|September 13, 2004
Contact: Nadine Jelsing, (503) 945-5950
Program contact: Gerald Stolp, (503) 945-9785
New round of grants from Fairview sale help Oregonians with developmental disabilities stay in their own homes
Editor's note: Families who have benefited from the grant money are available for interviews.
The Oregon Department of Human Services (DHS) is opening a second round of applications for grant money generated from the recent sale of Fairview Training Center in Salem. Applications will be accepted between September 15 and October 15.
The grants - up to $5,000 each - benefit children or adults with developmental disabilities living in their own home, a family home or an apartment, but not a licensed facility.
Gerald Stolp, manager of the Seniors and People with Disabilities housing section in DHS, says money from the first round of grants earlier this year was awarded to a wide variety of projects including wheelchair ramps, bathroom modifications, assistive technology and equipment - even fences to help keep kids with autism safe in their own backyard.
"Think about it," says Stolp, "if you had to push a wheelchair up and down a flight of stairs twice a day - or if your bathroom doesn't work for you - living in the community might not be a good experience. If you can't transition into the tub or if you can't even get your wheelchair into the bathroom, life becomes a daily struggle. We can make people's homes work better for them."
Fairview opened in 1908 as the Oregon State Institution for the Feeble-Minded. During its existence, the institution went through many changes and was home to more than 3,000 individuals with developmental disabilities at its peak in the 1960s and '70s.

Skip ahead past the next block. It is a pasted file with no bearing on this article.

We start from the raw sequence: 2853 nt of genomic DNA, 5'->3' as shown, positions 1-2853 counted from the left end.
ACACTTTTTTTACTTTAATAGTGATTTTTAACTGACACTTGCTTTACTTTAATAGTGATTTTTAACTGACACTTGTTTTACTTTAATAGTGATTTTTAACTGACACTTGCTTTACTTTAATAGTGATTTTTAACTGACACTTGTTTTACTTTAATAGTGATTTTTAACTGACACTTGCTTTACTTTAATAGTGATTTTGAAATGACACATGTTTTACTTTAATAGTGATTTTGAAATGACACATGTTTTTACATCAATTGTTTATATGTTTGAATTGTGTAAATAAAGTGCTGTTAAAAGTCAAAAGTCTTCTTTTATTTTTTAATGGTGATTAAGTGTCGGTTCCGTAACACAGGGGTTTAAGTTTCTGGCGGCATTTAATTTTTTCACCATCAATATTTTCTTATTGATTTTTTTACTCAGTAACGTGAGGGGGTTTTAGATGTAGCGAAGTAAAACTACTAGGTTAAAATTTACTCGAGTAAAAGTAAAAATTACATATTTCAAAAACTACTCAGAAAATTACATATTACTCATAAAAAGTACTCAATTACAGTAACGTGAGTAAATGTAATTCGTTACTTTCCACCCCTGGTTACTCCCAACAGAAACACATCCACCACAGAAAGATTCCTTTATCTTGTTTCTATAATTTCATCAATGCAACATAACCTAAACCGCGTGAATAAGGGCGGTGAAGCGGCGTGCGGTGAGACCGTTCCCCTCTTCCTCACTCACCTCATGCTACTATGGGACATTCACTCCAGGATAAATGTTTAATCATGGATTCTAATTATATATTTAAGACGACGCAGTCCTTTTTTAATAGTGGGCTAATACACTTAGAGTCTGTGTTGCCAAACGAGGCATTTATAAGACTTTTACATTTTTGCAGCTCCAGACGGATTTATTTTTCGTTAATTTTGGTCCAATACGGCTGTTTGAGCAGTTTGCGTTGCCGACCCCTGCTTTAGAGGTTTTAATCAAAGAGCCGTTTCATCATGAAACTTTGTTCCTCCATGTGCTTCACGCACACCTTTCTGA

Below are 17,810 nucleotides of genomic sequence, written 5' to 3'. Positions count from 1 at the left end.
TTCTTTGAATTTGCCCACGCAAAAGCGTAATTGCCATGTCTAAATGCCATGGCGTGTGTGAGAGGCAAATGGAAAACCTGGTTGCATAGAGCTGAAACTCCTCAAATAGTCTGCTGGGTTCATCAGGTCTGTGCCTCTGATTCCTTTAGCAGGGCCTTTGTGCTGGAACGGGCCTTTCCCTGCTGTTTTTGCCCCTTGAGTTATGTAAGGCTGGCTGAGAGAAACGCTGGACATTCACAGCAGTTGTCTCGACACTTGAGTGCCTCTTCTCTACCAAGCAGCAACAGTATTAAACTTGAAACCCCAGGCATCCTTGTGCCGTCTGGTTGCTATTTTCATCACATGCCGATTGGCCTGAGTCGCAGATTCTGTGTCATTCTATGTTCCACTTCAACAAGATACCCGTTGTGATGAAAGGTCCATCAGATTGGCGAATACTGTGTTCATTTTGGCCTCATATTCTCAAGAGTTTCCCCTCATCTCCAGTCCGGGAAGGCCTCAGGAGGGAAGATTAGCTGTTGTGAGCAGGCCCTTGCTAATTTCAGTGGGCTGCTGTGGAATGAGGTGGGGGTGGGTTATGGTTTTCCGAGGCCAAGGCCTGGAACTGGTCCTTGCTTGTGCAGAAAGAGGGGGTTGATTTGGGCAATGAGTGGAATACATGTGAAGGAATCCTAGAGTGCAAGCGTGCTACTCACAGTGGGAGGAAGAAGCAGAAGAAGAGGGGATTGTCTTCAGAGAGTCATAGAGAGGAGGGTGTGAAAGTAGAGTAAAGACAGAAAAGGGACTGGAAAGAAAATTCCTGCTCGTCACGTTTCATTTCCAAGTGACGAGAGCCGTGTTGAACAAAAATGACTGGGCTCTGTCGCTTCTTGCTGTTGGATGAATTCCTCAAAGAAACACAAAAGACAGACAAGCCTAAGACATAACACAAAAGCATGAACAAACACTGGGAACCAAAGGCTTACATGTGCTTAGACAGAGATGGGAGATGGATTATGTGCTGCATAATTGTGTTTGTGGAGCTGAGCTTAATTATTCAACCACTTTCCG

In 1999, the legislature passed a law mandating the sale of Fairview, with the money generated - approximately $15.1 million over six years - used to create the Fairview Community Housing Trust Fund. Earnings from the fund and up to 5 percent of the principal are earmarked for grants.
"This is a big deal," says Stolp. "People with developmental disabilities living in their own homes or families with a child with a developmental disability have extremely limited housing resources available to them. What a great way to use money generated from the sale of an institution - to help people stay in their own homes and live as independently as possible."
DHS reviews the applications and makes funding decisions based on several factors, including how the request addresses the health, safety, welfare or independence of the applicant. During the first round of grants earlier this Spring, $145,000 was awarded to 63 families around the state. This time $150,000 will be available for distribution.
Stolp says he's amazed at how a relatively small amount of money can make a huge difference in people's lives.
"These grants provide a lot of bang for the buck," he says. "Let's say the family needs to replace a bathtub with an accessible shower and the bid comes in at $8,000. If the family can come up with $3,000 in other funding we can supply the $5,000 and make the project possible. Without the grant, the project wasn't possible at all."
All residence modifications must be performed by a licensed contractor. DHS oversees the work from start to finish and can help write a detailed work plan and provide on-site technical assistance, if needed.
"There's nothing more frustrating than having a home that doesn't work for you," says Stolp. "And that's what is so neat about this program. We're helping people feel safe and comfortable in their own home."
Additional information about the Fairview Community Housing Trust Fund and grant application forms are available on the DHS Web site's Disabilities page, under "Food, Cash, Housing & Employment."